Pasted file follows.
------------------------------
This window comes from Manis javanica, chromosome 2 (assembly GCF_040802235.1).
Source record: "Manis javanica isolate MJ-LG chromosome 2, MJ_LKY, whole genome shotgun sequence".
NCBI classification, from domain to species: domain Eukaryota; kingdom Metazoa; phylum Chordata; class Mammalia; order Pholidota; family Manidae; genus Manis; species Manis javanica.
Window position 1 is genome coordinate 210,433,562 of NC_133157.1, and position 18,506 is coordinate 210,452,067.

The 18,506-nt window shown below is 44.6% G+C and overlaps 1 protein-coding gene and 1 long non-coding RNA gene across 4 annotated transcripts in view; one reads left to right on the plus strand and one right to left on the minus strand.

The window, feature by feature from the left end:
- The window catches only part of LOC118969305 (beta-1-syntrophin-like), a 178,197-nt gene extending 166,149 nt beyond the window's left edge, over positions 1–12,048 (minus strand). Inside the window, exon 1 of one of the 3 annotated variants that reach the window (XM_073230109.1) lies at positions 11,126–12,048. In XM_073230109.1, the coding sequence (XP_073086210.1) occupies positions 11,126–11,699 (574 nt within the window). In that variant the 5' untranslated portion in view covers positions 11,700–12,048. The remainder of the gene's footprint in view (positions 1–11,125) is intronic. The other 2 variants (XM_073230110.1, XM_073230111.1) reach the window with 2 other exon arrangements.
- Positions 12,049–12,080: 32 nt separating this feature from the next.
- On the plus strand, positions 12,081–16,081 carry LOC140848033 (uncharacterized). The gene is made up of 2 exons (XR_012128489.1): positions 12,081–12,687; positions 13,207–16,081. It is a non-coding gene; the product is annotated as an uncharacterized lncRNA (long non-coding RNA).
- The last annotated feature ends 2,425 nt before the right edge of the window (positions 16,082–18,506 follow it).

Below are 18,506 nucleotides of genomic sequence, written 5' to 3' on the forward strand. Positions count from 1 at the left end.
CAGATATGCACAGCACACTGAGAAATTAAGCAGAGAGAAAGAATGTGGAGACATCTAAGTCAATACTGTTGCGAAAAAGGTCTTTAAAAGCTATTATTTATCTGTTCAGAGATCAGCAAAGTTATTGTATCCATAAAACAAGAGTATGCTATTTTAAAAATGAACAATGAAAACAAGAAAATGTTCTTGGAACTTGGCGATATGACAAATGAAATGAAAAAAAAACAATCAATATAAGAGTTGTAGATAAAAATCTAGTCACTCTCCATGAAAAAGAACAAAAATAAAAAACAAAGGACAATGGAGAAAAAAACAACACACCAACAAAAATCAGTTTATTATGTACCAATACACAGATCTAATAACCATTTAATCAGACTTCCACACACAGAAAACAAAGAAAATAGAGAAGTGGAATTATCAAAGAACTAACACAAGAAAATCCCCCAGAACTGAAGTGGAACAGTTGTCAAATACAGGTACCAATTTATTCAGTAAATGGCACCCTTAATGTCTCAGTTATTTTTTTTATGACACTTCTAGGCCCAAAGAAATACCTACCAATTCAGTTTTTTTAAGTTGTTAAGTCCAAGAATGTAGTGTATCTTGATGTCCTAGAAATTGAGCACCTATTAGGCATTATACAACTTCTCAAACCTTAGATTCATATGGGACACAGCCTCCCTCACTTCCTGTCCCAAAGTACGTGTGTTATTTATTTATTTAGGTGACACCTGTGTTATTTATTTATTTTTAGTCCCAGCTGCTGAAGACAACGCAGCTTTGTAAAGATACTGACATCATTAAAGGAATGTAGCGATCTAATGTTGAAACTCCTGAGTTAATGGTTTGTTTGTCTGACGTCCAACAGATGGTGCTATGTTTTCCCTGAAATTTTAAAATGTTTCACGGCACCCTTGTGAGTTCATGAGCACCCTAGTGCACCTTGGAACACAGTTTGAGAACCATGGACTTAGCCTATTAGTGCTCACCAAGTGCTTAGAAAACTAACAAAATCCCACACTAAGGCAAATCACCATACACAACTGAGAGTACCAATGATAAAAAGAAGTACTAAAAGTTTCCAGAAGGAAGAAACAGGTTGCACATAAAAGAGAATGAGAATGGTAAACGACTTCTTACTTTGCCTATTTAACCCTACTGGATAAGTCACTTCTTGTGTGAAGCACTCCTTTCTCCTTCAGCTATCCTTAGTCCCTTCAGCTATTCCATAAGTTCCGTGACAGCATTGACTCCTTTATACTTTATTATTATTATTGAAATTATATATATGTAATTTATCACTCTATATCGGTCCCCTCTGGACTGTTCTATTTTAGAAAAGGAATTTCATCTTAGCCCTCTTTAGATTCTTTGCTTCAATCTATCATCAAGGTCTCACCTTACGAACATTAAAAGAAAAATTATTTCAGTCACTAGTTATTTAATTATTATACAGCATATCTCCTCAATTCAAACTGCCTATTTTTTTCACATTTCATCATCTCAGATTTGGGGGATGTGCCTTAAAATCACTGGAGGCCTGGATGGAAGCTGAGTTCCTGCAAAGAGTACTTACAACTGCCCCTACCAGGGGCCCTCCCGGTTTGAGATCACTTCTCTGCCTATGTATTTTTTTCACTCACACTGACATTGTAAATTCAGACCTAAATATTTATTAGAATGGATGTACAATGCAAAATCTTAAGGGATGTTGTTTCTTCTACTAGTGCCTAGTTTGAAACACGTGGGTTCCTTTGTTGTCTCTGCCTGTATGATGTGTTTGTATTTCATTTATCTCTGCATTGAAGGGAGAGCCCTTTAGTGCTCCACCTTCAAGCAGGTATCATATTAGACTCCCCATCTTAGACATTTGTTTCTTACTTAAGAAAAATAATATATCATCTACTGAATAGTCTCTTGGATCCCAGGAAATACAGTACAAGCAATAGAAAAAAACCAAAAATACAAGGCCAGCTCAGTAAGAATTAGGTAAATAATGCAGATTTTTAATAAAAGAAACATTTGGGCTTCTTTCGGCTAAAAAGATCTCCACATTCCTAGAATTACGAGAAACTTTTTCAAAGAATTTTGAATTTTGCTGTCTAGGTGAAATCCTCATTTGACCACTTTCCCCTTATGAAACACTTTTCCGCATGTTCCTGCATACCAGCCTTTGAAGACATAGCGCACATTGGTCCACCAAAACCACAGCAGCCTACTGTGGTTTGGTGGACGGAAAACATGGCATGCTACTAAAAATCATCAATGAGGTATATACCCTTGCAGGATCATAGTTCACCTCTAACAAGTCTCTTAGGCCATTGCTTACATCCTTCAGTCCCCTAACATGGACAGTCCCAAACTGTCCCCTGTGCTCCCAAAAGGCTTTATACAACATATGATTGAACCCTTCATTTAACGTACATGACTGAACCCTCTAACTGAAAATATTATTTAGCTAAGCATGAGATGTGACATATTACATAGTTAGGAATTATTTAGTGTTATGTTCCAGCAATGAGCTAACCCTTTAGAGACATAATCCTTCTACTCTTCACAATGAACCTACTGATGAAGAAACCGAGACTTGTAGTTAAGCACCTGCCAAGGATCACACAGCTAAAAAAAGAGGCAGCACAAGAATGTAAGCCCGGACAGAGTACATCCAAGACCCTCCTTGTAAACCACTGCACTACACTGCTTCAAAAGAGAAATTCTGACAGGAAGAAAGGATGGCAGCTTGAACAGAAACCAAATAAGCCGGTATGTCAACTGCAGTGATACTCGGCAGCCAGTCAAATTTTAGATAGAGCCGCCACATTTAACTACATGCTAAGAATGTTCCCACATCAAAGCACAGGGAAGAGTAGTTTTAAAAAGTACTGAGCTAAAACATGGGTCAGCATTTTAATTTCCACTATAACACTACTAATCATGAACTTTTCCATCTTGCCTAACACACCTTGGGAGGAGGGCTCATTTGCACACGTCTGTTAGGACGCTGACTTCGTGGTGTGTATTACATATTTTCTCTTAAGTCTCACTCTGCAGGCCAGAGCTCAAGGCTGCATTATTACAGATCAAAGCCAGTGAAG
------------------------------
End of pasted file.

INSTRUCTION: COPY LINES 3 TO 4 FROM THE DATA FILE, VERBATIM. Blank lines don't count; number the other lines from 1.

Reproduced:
NCBI classification, from domain to species: domain Eukaryota; kingdom Metazoa; phylum Chordata; class Mammalia; order Pholidota; family Manidae; genus Manis; species Manis javanica.
Window position 1 is genome coordinate 210,433,562 of NC_133157.1, and position 18,506 is coordinate 210,452,067.